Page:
Configure event dispatcher

The Optimizely SDKs make HTTP requests for every decision event or conversion event that gets triggered. Each SDK has a built-in event dispatcher for handling these events, but we recommend overriding it based on the specifics of your environment.

The Android SDK has an out-of-the-box asynchronous dispatcher. We recommend customizing the event dispatcher you use in production to ensure that you queue and send events in a manner that scales to the volumes handled by your application. Customizing the event dispatcher allows you to take advantage of features like batching, which makes it easier to handle large event volumes efficiently or to implement retry logic when a request fails. You can build your dispatcher from scratch or start with the provided dispatcher.

The examples show that to customize the event dispatcher, initialize the Optimizely client (or manager) with an event dispatcher instance.

// Using an anonymous class here to implement the EventHandler interface.
// Feel free to create an explicit class that implements the interface instead.
val eventHandler = object : EventHandler {
   override fun dispatchEvent(logEvent: LogEvent) {
      // Send event to our log endpoint as documented in
      // https://developers.optimizely.com/x/events/api/index.html
   }
}

// Build a manager
val optimizelyManager = OptimizelyManager.builder()
          .withSDKKey("SDK_KEY_HERE")
          .withEventDispatchInterval(60, TimeUnit.SECONDS)
          .withEventHandler(eventHandler)
          .build(context)

// With the new Android O differences, you need to register the
// service for the intent filter you desire in code instead of in the manifest.
val eventRescheduler = EventRescheduler()
context.registerReceiver(eventRescheduler,
           IntentFilter(WifiManager.SUPPLICANT_CONNECTION_CHANGE_ACTION))
// Using an anonymous class here to implement the EventHandler interface.
// Feel free to create an explicit class that implements the interface instead.
EventHandler eventHandler = new EventHandler() {
   @Override
   public void dispatchEvent(LogEvent logEvent) throws Exception {
      // Send event to our log endpoint as documented in 
      // https://developers.optimizely.com/x/events/api/index.html
   }
};

// Build a manager
OptimizelyManager optimizelyManager = OptimizelyManager.builder()
       .withSDKKey("SDK_KEY_HERE")
       .withEventDispatchInterval(60, TimeUnit.SECONDS)
       .withEventHandler(eventHandler)
       .build(context);


// With the new Android O differences, you need to register the
// service for the intent filter you desire in code instead of in the manifest.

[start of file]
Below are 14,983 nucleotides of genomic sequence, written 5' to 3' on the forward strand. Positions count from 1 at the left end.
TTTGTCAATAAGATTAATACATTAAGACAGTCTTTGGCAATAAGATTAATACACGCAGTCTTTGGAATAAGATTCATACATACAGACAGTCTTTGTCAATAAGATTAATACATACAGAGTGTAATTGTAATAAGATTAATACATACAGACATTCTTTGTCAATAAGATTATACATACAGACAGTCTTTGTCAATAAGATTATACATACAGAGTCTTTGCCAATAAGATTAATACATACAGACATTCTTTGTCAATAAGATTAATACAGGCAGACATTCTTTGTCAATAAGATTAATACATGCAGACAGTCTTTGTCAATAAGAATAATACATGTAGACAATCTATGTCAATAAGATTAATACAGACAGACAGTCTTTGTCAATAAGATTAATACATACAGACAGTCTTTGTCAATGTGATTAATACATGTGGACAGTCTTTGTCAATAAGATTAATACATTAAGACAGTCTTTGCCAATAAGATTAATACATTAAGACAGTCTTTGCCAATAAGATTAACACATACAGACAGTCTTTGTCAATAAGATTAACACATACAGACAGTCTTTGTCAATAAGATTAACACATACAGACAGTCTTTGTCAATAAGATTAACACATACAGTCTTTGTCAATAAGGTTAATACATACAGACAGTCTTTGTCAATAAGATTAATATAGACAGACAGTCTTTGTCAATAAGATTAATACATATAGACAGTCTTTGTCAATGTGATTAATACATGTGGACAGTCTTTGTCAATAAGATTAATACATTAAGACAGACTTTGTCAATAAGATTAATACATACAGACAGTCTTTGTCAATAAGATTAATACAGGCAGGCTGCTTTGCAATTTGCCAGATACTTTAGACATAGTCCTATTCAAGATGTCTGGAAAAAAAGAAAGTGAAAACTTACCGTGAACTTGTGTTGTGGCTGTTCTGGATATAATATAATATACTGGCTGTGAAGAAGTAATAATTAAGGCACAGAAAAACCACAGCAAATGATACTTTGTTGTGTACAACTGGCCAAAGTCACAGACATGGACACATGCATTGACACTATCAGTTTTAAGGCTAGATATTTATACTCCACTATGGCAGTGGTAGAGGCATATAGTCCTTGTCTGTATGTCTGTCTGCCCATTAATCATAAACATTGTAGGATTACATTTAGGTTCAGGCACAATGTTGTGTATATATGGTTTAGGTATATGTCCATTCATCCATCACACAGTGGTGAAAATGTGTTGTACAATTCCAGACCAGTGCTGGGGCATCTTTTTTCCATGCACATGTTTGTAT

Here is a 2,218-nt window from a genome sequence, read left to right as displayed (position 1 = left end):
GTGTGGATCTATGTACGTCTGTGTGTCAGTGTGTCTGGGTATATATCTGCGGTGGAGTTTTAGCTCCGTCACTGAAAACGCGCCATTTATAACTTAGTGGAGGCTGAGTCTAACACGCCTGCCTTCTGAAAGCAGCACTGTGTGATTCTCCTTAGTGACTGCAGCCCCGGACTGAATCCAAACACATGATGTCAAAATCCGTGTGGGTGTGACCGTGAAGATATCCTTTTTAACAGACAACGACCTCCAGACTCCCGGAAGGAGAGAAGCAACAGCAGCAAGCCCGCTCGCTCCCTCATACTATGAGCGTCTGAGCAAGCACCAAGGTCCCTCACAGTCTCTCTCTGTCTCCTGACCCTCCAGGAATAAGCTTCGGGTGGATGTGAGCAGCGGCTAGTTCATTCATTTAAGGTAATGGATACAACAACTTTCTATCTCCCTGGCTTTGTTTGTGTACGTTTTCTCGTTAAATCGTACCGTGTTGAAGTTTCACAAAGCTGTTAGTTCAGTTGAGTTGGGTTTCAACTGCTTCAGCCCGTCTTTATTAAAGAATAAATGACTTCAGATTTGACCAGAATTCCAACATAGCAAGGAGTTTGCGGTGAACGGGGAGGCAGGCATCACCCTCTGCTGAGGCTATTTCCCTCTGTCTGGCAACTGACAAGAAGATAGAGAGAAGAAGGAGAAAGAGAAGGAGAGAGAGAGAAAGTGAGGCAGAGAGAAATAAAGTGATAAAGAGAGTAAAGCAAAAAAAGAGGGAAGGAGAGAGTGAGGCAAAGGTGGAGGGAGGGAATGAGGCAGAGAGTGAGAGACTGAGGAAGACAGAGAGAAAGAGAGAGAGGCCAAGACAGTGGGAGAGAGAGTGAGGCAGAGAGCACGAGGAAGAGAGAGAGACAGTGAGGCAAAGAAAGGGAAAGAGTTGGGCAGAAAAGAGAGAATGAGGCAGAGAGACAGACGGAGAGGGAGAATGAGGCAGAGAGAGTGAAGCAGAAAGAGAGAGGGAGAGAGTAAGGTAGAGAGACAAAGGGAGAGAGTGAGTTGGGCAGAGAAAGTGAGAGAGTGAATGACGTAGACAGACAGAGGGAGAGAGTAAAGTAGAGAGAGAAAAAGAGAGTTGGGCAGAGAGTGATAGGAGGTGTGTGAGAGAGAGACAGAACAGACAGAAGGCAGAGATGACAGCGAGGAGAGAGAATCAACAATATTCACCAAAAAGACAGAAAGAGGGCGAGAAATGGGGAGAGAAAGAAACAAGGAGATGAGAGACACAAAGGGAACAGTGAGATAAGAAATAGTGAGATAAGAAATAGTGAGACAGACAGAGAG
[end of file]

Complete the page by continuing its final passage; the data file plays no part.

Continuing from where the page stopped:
EventRescheduler eventRescheduler = new EventRescheduler();

context.registerReceiver(eventRescheduler,
           new IntentFilter(WifiManager.SUPPLICANT_CONNECTION_CHANGE_ACTION));

The event dispatcher should implement a dispatchEvent function, which takes in three arguments: httpVerb, url, and params, all of which are created by the internal EventBuilder class. In this function, you should send a POST request to the given url using the params as the body of the request (be sure to stringify it to JSON) and {content-type: 'application/json'} in the headers.

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Important

If you are using a custom event dispatcher, do not modify the event payload returned from Optimizely. Modifying this payload will alter your results.

The included event handler implementation includes queueing and flushing, so it will work even if an app is offline. The event handler uses an IntentService to queue up events to dispatch. If they fail to send, they are stored in a sqlite database and scheduled to be dispatched later. If you want to have events flushed when Wi-Fi is available or after reboot or reinstall using the default event handler, you need to augment your AndroidManifest.xml to include the intent filter declarations.

//  Add these lines to your manifest if you want the event handler background services to schedule themselves again after a boot or package replace.
<receiver
    android:name="com.optimizely.ab.android.event_handler.EventRescheduler"
    android:enabled="true"
    android:exported="false">
    <intent-filter>
        <action android:name="android.intent.action.MY_PACKAGE_REPLACED" />
        <action android:name="android.intent.action.BOOT_COMPLETED" />
        <action android:name="android.net.wifi.supplicant.CONNECTION_CHANGE" />
    </intent-filter>
</receiver>

You will need to implement EventHandler to use your own event handler.

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Note

To handle backgrounding in Android O and later, you also need to register your event handler rescheduler in code. See the code sample above.


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